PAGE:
Elaboration: Work should be done, especially in the case of GUDPs, to ensure that vision and content of plans reflect priorities of residents. Because there may be some history of a “complaint relationship” between city officials and residents, work may be needed to develop a positive exchange. Project might consider working with NGOs or other initiatives that have experience in positive engagement of local residents, especially those with experience engaging city residents in urban design process. At the time of the MTR mission, citizens had not yet been involved in any way in the process of preparing GUDPs,SECAPs, or the ISUMP, though city officials had been extensively involved. After the MTR mission, the project team began to plan public hearings in pilot cities to discuss the GUDPs and ISUMP, a move that is quite congruent with this recommendation. Evidence: So far, local residents have not been involved in GUDP, SECAP, or SUMP design, though plans for public hearings are encouraging. One source found Brest residents are not aware of main ideas/ content of Symbio City and their main concerns may not be reflected in the plan.

Management Response: [Added: 2021/02/05]

Key Actions:

11. Recommendation:

11. Consider expanding engagement to other key groups: (i) involving private sector designers and students via competition for design of urban blocks/pilot projects; (ii) working with education sector to incorporate GUD in official university urban design curriculum; (iii) leveraging relationship with select influential think tanks and NGOs to promote policy and process change.

Elaboration: A. Involvement of private sector designers and students in a competition for the project’s urban block design could generate new ideas, attract national attention and potentially investment, and provide a positive feedback loop for improving the city’s GUDP. Currently, project is planning urban block design for each of the three pilot cities. It may wish to expand work to its other GUDP cities and especially, given national government attention to the Symbio Plan, Brest. B. Education of future urban designers may be one channel for the project to pursue its aim of changing the urban planning process. Working with department chairs in the field, such as at BNTU, may be a means to achieve curriculum and accreditation change that incorporates GUD. C. Working with influential think tanks and NGOs via their “thought pieces” may be a means to influence policy as targeted in recommendation 3. Evidence: A. So far, private sector designers and students are involved in the project only as consumers of content, not as active participants. Yet, the urban design work of innovative designers, such as Level 80, have attracted Presidential-level attention. B. Nowadays, student urban design projects are of new developments only, rather than improvement of existing urban blocks. C. Experienced stakeholders indicate certain highly respected think tanks/ NGOs influence national-level policy in Belarus through their thought pieces and blogs. So far, project has not engaged such groups as active participants.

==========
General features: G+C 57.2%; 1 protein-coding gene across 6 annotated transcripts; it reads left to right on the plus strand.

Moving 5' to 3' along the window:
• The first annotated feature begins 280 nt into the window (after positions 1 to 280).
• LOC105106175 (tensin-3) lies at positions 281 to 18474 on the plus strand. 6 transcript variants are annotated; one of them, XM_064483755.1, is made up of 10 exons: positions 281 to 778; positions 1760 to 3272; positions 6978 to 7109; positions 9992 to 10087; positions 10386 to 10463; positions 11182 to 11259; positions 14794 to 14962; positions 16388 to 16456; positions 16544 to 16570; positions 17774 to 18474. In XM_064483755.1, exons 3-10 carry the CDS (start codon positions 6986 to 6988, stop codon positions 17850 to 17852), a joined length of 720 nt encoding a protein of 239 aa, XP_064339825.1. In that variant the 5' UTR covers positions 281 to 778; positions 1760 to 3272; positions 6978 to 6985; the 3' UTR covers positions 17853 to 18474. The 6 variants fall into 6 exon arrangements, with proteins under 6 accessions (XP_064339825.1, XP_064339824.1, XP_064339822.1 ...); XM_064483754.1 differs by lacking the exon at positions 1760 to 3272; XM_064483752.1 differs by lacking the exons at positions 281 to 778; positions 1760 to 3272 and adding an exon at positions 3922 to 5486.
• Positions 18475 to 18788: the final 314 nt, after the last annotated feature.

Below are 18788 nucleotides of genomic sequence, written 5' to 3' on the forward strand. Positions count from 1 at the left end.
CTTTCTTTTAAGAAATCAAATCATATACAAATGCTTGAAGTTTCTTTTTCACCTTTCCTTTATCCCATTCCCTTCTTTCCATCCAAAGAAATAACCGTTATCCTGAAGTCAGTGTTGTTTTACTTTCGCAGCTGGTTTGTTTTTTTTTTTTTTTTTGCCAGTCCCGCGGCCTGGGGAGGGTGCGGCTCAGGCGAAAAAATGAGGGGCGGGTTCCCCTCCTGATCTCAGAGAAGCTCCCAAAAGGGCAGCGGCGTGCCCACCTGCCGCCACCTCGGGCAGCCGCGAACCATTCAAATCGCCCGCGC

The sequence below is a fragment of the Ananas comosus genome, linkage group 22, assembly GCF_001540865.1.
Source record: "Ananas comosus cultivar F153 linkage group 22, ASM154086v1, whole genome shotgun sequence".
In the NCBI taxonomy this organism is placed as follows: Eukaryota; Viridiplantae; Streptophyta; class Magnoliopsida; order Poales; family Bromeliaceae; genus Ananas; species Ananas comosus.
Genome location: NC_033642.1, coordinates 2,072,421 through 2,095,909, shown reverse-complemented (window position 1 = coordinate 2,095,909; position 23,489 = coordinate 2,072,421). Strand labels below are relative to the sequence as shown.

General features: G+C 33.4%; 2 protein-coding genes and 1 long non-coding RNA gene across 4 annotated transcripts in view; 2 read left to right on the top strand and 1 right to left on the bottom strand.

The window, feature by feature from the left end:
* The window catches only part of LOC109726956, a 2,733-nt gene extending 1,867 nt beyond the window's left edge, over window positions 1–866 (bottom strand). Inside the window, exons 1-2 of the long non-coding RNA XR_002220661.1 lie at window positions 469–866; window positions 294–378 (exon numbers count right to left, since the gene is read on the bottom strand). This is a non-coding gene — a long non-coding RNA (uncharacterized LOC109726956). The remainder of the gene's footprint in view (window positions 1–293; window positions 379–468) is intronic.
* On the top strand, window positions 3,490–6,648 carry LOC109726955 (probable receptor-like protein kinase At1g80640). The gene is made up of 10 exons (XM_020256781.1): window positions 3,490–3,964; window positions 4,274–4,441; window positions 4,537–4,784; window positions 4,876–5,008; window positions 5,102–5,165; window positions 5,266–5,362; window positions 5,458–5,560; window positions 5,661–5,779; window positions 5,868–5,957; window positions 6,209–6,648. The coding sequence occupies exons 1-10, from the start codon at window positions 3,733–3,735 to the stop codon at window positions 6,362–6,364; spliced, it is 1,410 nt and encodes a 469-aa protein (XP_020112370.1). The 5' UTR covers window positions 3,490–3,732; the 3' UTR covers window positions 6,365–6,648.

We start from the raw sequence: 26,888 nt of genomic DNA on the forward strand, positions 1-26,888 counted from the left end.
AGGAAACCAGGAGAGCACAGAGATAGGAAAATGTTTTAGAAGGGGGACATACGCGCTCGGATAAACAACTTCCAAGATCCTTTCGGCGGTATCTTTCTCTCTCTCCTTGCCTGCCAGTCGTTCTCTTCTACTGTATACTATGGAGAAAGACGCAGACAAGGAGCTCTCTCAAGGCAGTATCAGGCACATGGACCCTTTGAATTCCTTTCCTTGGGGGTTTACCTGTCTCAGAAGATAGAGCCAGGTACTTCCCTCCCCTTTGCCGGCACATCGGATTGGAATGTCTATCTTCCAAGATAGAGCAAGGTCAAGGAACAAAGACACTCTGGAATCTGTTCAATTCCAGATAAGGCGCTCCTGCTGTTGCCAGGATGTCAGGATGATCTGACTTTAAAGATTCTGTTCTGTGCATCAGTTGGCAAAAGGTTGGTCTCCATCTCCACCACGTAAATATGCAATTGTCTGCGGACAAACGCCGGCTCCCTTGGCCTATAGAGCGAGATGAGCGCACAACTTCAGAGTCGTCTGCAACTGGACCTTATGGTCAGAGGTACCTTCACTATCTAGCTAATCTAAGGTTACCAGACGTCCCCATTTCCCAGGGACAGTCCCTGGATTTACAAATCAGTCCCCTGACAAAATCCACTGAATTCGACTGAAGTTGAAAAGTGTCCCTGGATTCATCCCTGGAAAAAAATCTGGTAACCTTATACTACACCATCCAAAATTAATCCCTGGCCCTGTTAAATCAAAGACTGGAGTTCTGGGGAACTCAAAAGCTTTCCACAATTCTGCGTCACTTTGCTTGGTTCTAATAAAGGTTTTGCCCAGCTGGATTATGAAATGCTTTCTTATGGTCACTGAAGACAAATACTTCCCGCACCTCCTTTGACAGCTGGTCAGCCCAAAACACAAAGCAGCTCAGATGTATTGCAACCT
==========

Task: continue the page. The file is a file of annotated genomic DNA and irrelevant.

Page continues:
Management Response: [Added: 2021/02/05]

Key Actions:

12. Recommendation:

12. Exchange with GEF/WB Global Platform for Sustainable Cities to harmonize indicators and get information on/connections for channels for financing sustainable city initiatives.

Elaboration: Project has worked hard to select GUDP indicators suitable to Belarus. Involvement with the Platform will ensure Belarus follows international best practice in indicators and gets access to information on international sources and methods of financing GUDP measures. Evidence: Platform involves 28 cities in 11 countries and USD 151 million in grants. Platform is funded by GEF and reflects GEF’s interest in promoting international best practice in unified fashion.

Management Response: [Added: 2021/02/05]

Key Actions:

13. Recommendation:

13. Building on plans for preparation in 2019 of a video on the street lighting demo, prepare comprehensive video on all demos and other initiatives for which financing is secured. Video should be quite attractive, such as through use of drones. Also, prepare a lessons learned study and short electronic brochures on the demo projects.

Elaboration: Project Communications Officer has worked hard to avoid “business as usual” in communications; and the same principle should be used to develop an out-of-the-ordinary video covering all demos and other initiatives for which financing is secured and installation achieved during the lifetime of the project. The lessons learned study should be based both on findings from monitoring of the demos and other installed initiatives and earlier experience gained during demo preparation. The project has found that paper brochures no longer catch reader attention, though electronic brochures that succinctly highlight demo results may be prepared and circulated. Evidence: Videos are widely used by content marketers in private sector, suggesting their effectiveness. Project has already faced and overcome challenges, such as getting Polotsk on board with pursuing low cost, high impact SUT measures that may be politically challenging, such as the nation’s first true bus lanes. Thus, lessons on what worked and what didn’t will be valuable.

Management Response: [Added: 2021/02/05]

Key Actions: